MSN lights up Olympic Web site

Microsoft and a group of industry partners flipped the switch Monday on the official Web sites of the 2002 Winter Olympic Games, the same day that organizers of the global event gathered in Olympia, Greece, to light the ceremonial torch.

In a joint venture between the National Broadcasting Company Inc. (NBC) and the Salt Lake Organizing Committee (SLOC) for the 2002 Winter Olympics, the Redmond, Washington, software maker wrapped up more than five months of preparation to bring the games online with the launch of a network of Web sites that will offer up-to-the-minute Olympic results and related news content.

The Olympic Committee likely breathed a sign of relief when the sites went live. Microsoft picked up the assignment only after the original technology partner chosen to host the Olympic Web site and manage the infrastructure behind it dropped out. Logictier Inc., a managed service provider based in San Mateo, California, pulled out in May after announcing plans to reorganize its business.

Quokka Sports Inc., which held a portion of the rights to the Olympic Web operations along with NBC, also gave up its torch-bearing duties when it closed in April. Quokka managed to draw 5.6 million unique visitors online during the 2000 Summer Olympics, but failed to turn it into a viable business.

IBM also retired from its Olympic duties following the Summer Games in Sydney, turning over its responsibilities managing the computer system that tracks real-time event results as well as the entire network of information services.

"We really have had no snags; it's been remarkable," said Perkins Miller, director and general manager of Internet productions with SLOC, about Monday's launch of the Web sites.

Microsoft's MSN network and MSNBC.com, the joint venture between Microsoft and General Electric Co.'s NBC, are now responsible for hosting the Web sites and creating all of the content and services that will be available online, Miller said. Sema Group, a division of New York-based IT giant Schlumberger Ltd., is taking over most of IBM's role managing the computer system.

"It has been a pretty monumental accomplishment to move over more than 6,000 pages of content to a new publishing model and bring it up online," he said of the switch to MSN. "Microsoft has contributed enormous resources to this venture."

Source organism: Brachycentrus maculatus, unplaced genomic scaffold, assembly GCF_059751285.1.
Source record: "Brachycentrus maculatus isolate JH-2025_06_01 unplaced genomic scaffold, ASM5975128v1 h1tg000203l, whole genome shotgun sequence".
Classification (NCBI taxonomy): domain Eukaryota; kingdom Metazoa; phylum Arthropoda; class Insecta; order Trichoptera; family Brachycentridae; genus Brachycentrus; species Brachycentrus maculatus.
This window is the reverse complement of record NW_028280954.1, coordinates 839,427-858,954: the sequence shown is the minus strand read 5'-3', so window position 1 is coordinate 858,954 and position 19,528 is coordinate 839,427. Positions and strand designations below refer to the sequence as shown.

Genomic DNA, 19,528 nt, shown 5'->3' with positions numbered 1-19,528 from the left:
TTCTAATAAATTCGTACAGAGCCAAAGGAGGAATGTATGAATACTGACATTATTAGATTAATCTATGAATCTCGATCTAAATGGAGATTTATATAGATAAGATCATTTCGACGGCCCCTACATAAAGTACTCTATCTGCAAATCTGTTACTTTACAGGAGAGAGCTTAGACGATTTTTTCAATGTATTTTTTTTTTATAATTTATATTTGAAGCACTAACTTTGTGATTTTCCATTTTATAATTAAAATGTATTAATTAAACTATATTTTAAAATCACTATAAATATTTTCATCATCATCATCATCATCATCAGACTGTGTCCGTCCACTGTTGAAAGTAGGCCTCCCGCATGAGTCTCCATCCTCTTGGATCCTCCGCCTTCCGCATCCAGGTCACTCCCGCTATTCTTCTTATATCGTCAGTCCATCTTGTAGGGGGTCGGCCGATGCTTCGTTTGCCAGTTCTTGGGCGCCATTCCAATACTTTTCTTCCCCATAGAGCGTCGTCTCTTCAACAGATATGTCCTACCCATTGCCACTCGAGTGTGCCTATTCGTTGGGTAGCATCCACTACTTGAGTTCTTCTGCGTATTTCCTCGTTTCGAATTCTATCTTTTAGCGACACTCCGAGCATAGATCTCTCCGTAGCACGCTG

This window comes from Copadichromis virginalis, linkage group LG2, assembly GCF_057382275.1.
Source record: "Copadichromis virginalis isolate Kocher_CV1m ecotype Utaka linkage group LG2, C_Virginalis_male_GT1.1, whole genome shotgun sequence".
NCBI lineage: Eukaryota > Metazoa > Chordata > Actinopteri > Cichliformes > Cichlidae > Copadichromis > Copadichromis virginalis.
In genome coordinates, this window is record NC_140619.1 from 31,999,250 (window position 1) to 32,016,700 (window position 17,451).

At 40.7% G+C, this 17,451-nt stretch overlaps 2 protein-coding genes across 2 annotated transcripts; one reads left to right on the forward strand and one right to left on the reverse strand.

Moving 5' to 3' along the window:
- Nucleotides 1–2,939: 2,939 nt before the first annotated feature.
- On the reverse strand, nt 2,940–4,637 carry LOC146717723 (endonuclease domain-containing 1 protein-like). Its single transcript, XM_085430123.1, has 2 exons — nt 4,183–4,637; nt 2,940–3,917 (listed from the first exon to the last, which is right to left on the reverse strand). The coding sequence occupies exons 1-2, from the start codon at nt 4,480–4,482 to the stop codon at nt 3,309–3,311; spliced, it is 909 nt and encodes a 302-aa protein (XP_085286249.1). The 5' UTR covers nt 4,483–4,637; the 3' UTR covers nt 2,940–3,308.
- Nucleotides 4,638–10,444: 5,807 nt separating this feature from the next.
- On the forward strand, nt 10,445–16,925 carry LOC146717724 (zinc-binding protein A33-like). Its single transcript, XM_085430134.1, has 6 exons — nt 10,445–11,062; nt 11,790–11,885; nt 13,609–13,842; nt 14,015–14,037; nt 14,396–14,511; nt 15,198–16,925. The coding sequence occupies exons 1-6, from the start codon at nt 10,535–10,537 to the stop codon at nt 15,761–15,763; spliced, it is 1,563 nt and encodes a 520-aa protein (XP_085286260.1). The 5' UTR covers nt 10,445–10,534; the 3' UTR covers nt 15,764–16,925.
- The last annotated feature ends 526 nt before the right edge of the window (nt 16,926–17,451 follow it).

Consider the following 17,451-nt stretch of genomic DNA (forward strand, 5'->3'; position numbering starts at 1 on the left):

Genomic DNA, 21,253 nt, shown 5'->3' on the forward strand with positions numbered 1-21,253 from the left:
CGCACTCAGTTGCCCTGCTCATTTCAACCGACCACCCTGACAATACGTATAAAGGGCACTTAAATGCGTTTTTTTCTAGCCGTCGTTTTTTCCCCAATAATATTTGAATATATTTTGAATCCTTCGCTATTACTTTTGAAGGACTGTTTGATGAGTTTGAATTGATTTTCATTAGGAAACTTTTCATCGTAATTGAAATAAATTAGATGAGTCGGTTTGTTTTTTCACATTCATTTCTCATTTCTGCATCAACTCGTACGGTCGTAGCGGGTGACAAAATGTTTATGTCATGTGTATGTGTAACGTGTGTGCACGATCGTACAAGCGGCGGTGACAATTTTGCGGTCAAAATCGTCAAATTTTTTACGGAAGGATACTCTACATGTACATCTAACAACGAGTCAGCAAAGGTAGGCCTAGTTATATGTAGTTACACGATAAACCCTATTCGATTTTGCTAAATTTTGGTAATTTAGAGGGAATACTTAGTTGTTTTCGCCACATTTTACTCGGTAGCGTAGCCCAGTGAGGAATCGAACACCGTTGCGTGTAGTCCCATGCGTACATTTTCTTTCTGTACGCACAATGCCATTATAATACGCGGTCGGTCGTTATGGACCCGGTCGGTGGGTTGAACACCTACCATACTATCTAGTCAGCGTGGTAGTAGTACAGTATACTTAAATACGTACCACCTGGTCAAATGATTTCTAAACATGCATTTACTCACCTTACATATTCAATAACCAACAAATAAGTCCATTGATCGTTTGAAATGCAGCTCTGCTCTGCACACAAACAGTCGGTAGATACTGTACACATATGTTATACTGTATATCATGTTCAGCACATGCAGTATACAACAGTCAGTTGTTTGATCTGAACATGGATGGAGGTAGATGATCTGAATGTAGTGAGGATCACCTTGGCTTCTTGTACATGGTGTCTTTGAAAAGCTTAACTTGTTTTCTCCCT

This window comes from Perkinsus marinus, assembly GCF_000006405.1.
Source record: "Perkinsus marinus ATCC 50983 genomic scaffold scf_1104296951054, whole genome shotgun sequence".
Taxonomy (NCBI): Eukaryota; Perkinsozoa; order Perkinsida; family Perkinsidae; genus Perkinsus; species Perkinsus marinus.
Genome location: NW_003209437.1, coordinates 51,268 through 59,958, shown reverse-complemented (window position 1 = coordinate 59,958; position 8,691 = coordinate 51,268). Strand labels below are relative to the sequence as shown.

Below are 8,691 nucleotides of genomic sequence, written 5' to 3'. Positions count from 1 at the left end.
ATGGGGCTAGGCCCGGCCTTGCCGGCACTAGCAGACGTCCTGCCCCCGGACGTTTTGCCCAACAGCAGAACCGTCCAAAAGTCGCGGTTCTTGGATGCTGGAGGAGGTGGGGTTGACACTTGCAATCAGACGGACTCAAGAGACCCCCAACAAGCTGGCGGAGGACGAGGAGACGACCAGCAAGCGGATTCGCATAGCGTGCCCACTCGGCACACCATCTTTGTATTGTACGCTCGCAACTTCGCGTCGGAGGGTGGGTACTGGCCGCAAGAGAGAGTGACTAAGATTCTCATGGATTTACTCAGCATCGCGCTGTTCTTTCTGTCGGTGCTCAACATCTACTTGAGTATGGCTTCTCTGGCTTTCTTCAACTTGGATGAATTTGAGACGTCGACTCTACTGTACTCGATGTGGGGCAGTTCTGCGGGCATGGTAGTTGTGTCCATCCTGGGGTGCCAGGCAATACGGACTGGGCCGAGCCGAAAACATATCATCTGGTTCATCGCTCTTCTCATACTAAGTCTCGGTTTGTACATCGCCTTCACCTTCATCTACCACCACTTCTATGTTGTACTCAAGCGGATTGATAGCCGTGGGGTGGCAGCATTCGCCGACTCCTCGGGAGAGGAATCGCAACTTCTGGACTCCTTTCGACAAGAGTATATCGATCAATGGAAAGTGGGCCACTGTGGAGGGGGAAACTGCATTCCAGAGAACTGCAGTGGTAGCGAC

The Web properties managed by Microsoft and NBC are online at http://www.nbcolympics.com and http://www.saltlake2002.com. For the first time, the Olympic Committee's official site at http://www.olympics.com will also fall under the management of the Microsoft-NBC venture. That site was formerly managed with technology support from IBM.

Each of the three official sites will act as gateways to the vast libraries of statistics, feature stories and real-time news about the games, but they will each take a slightly different spin, Miller said. Olympics.com, for instance, will be geared toward international viewers, and will include French-language content as well as English. The combined Web properties are expected to attract more than 10 million unique visitors during games.

Microsoft also announced Monday that Qwest Communications International Inc. and the Chevrolet division of General Motors Corp. have signed on as the first sponsors of the official Winter Olympics Web sites.

In addition to plastering its logo on the Web sites, Qwest is sponsoring a feature on the Web sites called Olympic News Alerts, which will deliver automatic news alerts to a user's handheld computer or PC desktop. Qwest will also sponsor an interactive feature called "You be the Judge," which allows Web watchers to submit scores during figure skating events.

Other partnership that will show up on the Microsoft-NBC sites include one with eBay Inc. to manage online auctions of Olympic memorabilia. Tickets.com Inc. is hosting online ticket sales for the events, and Monster.com Inc. will host online communities.

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Matt Berger

Computerworld

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